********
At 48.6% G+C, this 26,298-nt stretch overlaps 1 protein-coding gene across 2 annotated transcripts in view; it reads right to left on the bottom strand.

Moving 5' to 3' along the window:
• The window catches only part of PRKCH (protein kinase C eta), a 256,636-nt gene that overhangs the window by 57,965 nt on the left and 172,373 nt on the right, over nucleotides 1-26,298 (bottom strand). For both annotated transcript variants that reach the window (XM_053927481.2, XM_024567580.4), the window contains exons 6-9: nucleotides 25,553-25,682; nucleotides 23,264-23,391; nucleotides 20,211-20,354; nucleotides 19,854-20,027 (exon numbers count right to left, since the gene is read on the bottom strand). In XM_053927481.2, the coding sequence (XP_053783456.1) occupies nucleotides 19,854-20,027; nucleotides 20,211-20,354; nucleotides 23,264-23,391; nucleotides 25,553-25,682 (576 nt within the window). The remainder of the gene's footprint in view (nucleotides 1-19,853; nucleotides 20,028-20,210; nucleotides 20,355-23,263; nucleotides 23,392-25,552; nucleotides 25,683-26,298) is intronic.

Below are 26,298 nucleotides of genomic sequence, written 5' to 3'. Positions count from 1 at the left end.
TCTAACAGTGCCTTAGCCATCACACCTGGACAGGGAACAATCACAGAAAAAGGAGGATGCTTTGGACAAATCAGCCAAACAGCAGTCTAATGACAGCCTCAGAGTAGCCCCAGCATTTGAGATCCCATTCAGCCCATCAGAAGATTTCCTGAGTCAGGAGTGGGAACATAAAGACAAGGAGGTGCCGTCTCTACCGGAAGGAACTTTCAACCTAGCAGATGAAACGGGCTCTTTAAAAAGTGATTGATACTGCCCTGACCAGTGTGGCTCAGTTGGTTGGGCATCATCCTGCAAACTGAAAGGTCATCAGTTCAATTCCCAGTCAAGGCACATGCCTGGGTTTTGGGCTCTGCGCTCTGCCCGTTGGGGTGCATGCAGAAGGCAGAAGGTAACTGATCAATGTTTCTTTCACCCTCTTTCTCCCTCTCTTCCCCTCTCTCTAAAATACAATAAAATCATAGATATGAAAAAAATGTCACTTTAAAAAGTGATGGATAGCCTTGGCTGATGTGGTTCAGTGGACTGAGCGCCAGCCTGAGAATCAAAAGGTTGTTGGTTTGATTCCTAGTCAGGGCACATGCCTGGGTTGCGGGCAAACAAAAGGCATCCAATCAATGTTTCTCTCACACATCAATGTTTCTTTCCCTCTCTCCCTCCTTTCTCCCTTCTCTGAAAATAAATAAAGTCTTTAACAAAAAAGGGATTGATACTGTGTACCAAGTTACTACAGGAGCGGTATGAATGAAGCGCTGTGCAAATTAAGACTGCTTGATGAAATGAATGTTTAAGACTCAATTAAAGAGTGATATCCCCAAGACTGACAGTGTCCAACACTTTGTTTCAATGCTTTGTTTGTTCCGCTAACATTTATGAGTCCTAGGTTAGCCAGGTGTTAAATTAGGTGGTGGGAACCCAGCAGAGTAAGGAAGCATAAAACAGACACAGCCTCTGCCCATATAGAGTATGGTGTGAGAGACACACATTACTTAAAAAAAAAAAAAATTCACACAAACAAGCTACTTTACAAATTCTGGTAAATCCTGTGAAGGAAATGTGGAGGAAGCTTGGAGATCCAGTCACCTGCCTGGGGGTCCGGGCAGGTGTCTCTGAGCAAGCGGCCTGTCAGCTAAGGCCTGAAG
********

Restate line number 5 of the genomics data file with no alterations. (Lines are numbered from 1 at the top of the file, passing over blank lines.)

TCTAACAGTGCCTTAGCCATCACACCTGGACAGGGAACAATCACAGAAAAAGGAGGATGCTTTGGACAAATCAGCCAAACAGCAGTCTAATGACAGCCTCAGAGTAGCCCCAGCATTTGAGATCCCATTCAGCCCATCAGAAGATTTCCTGAGTCAGGAGTGGGAACATAAAGACAAGGAGGTGCCGTCTCTACCGGAAGGAACTTTCAACCTAGCAGATGAAACGGGCTCTTTAAAAAGTGATTGATACTGCCCTGACCAGTGTGGCTCAGTTGGTTGGGCATCATCCTGCAAACTGAAAGGTCATCAGTTCAATTCCCAGTCAAGGCACATGCCTGGGTTTTGGGCTCTGCGCTCTGCCCGTTGGGGTGCATGCAGAAGGCAGAAGGTAACTGATCAATGTTTCTTTCACCCTCTTTCTCCCTCTCTTCCCCTCTCTCTAAAATACAATAAAATCATAGATATGAAAAAAATGTCACTTTAAAAAGTGATGGATAGCCTTGGCTGATGTGGTTCAGTGGACTGAGCGCCAGCCTGAGAATCAAAAGGTTGTTGGTTTGATTCCTAGTCAGGGCACATGCCTGGGTTGCGGGCAAACAAAAGGCATCCAATCAATGTTTCTCTCACACATCAATGTTTCTTTCCCTCTCTCCCTCCTTTCTCCCTTCTCTGAAAATAAATAAAGTCTTTAACAAAAAAGGGATTGATACTGTGTACCAAGTTACTACAGGAGCGGTATGAATGAAGCGCTGTGCAAATTAAGACTGCTTGATGAAATGAATGTTTAAGACTCAATTAAAGAGTGATATCCCCAAGACTGACAGTGTCCAACACTTTGTTTCAATGCTTTGTTTGTTCCGCTAACATTTATGAGTCCTAGGTTAGCCAGGTGTTAAATTAGGTGGTGGGAACCCAGCAGAGTAAGGAAGCATAAAACAGACACAGCCTCTGCCCATATAGAGTATGGTGTGAGAGACACACATTACTTAAAAAAAAAAAAAATTCACACAAACAAGCTACTTTACAAATTCTGGTAAATCCTGTGAAGGAAATGTGGAGGAAGCTTGGAGATCCAGTCACCTGCCTGGGGGTCCGGGCAGGTGTCTCTGAGCAAGCGGCCTGTCAGCTAAGGCCTGAAG